The main disadvantage inherent in the above method is that depending of the ratio of sodium and potassium alkalies contained in the starting alunite stone, the potassium hydroxide is accumulated in the process solution in a quantity exceeding that of sodium hydroxide. Cases were reported where the potassium hydroxide content in the mixture of both alkalies in solution was as high as 60 per cent.

The increased concentration of potassium hydroxide in the process solution involves a few objectionable factors. For example, the solubility of the sulphates in the process solution drastically decreases, which requires considerable dilution of the process solutions; this in turn increases the specific currents of the process solutions, which involves undue energy consumption associated with heating, pumping and evaporating additional quantities of the process solutions: and this decreases correspondingly the overall specific productive capacity of the process equipment.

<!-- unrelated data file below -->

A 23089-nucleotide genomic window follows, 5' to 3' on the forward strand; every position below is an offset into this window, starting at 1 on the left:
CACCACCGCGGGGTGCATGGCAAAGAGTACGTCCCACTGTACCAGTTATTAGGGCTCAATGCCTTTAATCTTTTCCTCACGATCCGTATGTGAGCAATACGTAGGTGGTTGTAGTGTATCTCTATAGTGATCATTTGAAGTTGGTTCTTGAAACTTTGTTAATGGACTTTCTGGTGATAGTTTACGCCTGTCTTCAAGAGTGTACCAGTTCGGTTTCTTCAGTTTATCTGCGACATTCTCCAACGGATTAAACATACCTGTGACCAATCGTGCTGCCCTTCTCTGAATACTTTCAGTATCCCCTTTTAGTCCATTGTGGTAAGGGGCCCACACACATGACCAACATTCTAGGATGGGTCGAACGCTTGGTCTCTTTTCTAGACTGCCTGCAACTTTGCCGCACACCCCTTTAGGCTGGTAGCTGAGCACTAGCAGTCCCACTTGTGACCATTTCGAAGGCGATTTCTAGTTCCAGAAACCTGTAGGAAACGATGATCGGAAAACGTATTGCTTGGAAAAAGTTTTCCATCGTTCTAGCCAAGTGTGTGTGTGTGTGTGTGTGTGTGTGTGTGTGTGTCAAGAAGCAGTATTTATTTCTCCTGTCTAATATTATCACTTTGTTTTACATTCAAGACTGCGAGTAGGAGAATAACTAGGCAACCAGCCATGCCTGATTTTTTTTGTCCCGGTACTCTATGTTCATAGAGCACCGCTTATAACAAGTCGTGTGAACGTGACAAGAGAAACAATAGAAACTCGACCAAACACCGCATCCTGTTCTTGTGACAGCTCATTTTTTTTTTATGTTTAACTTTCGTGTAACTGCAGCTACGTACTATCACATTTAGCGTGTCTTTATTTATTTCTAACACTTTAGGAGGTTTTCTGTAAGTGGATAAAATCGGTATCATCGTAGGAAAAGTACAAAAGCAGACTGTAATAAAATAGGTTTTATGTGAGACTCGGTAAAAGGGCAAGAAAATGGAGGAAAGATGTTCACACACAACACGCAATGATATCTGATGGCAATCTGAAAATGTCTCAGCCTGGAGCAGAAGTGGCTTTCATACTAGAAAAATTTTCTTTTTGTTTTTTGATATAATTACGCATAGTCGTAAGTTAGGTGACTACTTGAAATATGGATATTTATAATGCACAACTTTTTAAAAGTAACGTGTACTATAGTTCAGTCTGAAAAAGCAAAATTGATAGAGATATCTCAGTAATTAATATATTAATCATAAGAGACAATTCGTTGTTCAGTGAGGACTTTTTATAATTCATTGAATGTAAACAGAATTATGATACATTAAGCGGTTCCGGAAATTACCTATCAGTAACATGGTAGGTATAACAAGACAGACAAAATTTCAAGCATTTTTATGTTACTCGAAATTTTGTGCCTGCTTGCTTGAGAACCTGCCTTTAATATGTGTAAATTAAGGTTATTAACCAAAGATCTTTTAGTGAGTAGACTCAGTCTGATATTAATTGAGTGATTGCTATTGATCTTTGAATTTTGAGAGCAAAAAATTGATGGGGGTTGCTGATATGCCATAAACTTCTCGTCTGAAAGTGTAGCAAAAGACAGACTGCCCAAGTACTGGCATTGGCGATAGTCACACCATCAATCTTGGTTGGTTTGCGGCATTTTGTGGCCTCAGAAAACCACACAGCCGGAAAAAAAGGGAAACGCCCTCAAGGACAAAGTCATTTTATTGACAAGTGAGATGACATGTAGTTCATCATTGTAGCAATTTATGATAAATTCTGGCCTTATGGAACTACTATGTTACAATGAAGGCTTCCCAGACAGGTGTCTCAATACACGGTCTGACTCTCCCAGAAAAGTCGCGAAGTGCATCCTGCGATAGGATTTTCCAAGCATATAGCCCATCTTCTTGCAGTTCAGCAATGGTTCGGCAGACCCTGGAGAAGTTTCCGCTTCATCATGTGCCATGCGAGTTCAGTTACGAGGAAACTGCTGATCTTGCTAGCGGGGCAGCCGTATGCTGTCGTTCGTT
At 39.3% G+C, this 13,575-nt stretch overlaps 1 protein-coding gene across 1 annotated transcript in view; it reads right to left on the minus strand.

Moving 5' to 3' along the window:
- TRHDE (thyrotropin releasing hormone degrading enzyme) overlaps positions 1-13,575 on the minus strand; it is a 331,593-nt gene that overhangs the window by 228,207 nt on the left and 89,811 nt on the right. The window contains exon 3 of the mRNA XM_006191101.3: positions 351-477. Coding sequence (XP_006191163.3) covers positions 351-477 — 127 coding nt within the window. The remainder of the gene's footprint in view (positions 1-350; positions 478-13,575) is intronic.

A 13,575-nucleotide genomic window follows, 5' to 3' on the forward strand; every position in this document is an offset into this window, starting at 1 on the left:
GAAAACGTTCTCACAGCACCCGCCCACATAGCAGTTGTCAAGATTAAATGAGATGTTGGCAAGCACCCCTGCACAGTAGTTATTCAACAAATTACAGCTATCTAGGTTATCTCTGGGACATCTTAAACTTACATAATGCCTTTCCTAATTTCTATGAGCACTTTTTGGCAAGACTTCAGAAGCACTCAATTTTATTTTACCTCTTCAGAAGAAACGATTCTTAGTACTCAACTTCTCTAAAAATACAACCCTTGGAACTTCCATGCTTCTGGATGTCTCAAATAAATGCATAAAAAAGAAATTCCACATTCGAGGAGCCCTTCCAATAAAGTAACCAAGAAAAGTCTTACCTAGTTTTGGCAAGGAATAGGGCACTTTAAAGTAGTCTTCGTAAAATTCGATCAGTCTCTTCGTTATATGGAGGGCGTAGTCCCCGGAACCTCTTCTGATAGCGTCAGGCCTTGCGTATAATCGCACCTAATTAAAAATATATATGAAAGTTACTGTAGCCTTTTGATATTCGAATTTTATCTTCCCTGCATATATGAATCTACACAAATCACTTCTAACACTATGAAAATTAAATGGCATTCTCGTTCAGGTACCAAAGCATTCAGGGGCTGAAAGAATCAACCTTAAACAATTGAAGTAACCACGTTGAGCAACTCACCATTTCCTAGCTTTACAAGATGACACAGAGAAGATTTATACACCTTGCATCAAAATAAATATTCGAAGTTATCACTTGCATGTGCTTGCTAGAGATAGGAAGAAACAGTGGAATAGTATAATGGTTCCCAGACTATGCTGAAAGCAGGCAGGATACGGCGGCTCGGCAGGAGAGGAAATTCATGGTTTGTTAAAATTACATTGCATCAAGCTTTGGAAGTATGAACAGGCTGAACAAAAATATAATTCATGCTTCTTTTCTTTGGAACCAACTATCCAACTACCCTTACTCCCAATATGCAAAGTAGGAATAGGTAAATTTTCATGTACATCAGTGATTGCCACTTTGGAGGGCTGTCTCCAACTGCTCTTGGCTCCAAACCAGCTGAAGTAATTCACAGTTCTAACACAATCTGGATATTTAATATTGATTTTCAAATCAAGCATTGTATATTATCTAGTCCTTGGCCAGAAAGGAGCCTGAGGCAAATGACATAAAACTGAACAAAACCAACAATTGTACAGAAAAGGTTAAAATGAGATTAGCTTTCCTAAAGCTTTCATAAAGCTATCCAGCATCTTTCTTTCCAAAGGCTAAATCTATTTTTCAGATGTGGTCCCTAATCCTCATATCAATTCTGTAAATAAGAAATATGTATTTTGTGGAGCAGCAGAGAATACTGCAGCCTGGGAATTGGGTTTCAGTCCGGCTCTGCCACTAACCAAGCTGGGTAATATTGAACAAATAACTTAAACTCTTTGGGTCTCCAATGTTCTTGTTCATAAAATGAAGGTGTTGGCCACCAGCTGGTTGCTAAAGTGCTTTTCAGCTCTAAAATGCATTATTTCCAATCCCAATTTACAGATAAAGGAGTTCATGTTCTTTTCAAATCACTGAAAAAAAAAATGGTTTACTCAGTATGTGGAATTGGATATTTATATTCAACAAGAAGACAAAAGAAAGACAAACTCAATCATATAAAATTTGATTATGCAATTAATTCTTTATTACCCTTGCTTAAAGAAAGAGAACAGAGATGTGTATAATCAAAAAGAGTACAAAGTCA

Moreover, with an increasing content of potassium hydroxide in process solutions, the yield of potassium sulphate from alunite decreases, the conditions for removal of silicon from the process solutions are deteriorated, and the concentration of potassium hydroxide in alumina also increases to from 0.2 - 0.4%.

During further processing of alumina by electrolysis, potassium hydroxide is known to actively destroy the electrolytic equipment.

The main object of the invention is to provide a method of producing alumina and potassium sulphate from alunite in which the potassium ions are not accumulated in quantities exceeding the concentration of the sodium ions.

Another object of the invention is to operate at an optimum ratio between the potassium ions and the sodium ions in the process solution so as to increase considerably the solubility of the sulphates in the process solution and thus avoid considerable dilution of the process solution.

Still another object of the invention is to decrease the potassium hydroxide content of alumina.